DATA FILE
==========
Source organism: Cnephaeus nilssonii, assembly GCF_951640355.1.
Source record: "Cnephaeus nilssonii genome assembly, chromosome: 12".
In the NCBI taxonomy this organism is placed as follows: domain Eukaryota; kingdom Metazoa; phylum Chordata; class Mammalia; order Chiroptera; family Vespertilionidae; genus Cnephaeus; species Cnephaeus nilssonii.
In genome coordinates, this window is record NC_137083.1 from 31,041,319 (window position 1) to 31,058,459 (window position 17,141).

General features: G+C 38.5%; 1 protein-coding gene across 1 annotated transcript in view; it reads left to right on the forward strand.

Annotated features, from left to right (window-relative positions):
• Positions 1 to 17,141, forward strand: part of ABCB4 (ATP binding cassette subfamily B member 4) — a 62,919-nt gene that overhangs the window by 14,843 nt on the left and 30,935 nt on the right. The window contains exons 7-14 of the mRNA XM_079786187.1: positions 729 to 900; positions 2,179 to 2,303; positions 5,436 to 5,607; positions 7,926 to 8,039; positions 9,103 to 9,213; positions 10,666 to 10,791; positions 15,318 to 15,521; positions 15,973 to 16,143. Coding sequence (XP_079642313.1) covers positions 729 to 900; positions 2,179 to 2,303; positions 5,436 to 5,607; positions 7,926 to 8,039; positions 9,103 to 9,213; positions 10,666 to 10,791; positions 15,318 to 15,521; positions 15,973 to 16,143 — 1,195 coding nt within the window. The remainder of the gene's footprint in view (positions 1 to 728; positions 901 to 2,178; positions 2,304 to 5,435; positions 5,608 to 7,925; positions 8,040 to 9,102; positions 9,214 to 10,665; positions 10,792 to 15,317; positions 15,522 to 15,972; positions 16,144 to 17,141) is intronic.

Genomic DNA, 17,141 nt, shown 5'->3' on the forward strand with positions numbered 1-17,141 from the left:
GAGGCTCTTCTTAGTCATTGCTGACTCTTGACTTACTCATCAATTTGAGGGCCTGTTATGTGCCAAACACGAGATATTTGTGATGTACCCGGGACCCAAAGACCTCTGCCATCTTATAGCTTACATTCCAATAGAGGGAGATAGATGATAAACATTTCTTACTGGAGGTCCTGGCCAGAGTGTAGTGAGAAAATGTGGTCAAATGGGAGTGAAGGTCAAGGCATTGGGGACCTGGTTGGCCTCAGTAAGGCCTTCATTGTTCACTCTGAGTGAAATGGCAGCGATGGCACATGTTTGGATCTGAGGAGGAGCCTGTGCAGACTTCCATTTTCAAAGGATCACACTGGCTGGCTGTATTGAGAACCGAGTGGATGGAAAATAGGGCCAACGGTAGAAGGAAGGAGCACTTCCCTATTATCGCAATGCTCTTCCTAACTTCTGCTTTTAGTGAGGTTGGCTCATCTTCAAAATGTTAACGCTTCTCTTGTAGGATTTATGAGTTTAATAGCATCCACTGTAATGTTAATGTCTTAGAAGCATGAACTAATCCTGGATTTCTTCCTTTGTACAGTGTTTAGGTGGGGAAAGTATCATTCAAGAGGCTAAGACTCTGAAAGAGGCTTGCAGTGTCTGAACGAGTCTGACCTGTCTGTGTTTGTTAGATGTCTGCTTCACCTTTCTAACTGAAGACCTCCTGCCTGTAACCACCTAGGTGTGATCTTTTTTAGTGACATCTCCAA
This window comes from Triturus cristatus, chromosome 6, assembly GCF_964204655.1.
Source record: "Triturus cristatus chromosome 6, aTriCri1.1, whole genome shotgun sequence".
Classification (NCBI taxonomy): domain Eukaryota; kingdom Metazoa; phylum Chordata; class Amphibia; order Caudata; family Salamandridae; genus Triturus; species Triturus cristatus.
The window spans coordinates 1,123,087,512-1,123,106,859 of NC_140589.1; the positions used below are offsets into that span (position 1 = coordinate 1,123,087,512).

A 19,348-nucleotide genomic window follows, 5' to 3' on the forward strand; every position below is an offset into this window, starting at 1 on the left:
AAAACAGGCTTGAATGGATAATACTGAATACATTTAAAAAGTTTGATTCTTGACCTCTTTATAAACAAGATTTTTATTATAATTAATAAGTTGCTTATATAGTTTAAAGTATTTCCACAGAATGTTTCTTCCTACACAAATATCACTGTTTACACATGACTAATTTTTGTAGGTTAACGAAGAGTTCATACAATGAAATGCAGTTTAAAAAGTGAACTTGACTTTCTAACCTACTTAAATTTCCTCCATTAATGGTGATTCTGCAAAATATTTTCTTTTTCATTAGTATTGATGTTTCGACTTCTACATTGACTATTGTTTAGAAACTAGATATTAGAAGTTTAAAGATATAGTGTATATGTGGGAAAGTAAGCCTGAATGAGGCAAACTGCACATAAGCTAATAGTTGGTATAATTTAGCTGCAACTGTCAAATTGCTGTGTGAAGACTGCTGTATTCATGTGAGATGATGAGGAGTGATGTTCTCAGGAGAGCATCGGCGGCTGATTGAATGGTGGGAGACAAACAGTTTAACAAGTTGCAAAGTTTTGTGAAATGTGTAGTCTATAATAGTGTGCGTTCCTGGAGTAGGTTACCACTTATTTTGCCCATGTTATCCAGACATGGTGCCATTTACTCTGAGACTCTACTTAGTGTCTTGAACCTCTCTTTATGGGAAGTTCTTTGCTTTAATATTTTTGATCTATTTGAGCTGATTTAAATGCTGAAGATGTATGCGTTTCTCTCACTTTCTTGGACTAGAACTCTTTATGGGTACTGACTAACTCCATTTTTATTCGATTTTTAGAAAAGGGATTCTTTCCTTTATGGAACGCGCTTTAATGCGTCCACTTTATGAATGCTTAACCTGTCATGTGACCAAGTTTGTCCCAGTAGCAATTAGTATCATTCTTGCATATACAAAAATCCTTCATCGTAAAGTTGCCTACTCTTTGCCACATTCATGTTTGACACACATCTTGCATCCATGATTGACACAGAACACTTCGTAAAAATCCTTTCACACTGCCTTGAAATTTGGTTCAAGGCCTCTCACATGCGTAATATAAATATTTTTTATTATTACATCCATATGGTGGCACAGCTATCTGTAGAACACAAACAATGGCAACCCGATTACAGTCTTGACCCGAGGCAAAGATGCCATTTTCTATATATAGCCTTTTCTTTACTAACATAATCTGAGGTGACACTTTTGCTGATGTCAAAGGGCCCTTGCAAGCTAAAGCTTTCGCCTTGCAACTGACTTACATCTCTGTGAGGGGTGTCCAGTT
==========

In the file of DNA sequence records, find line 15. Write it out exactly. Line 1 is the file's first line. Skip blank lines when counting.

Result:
AAAACAGGCTTGAATGGATAATACTGAATACATTTAAAAAGTTTGATTCTTGACCTCTTTATAAACAAGATTTTTATTATAATTAATAAGTTGCTTATATAGTTTAAAGTATTTCCACAGAATGTTTCTTCCTACACAAATATCACTGTTTACACATGACTAATTTTTGTAGGTTAACGAAGAGTTCATACAATGAAATGCAGTTTAAAAAGTGAACTTGACTTTCTAACCTACTTAAATTTCCTCCATTAATGGTGATTCTGCAAAATATTTTCTTTTTCATTAGTATTGATGTTTCGACTTCTACATTGACTATTGTTTAGAAACTAGATATTAGAAGTTTAAAGATATAGTGTATATGTGGGAAAGTAAGCCTGAATGAGGCAAACTGCACATAAGCTAATAGTTGGTATAATTTAGCTGCAACTGTCAAATTGCTGTGTGAAGACTGCTGTATTCATGTGAGATGATGAGGAGTGATGTTCTCAGGAGAGCATCGGCGGCTGATTGAATGGTGGGAGACAAACAGTTTAACAAGTTGCAAAGTTTTGTGAAATGTGTAGTCTATAATAGTGTGCGTTCCTGGAGTAGGTTACCACTTATTTTGCCCATGTTATCCAGACATGGTGCCATTTACTCTGAGACTCTACTTAGTGTCTTGAACCTCTCTTTATGGGAAGTTCTTTGCTTTAATATTTTTGATCTATTTGAGCTGATTTAAATGCTGAAGATGTATGCGTTTCTCTCACTTTCTTGGACTAGAACTCTTTATGGGTACTGACTAACTCCATTTTTATTCGATTTTTAGAAAAGGGATTCTTTCCTTTATGGAACGCGCTTTAATGCGTCCACTTTATGAATGCTTAACCTGTCATGTGACCAAGTTTGTCCCAGTAGCAATTAGTATCATTCTTGCATATACAAAAATCCTTCATCGTAAAGTTGCCTACTCTTTGCCACATTCATGTTTGACACACATCTTGCATCCATGATTGACACAGAACACTTCGTAAAAATCCTTTCACACTGCCTTGAAATTTGGTTCAAGGCCTCTCACATGCGTAATATAAATATTTTTTATTATTACATCCATATGGTGGCACAGCTATCTGTAGAACACAAACAATGGCAACCCGATTACAGTCTTGACCCGAGGCAAAGATGCCATTTTCTATATATAGCCTTTTCTTTACTAACATAATCTGAGGTGACACTTTTGCTGATGTCAAAGGGCCCTTGCAAGCTAAAGCTTTCGCCTTGCAACTGACTTACATCTCTGTGAGGGGTGTCCAGTT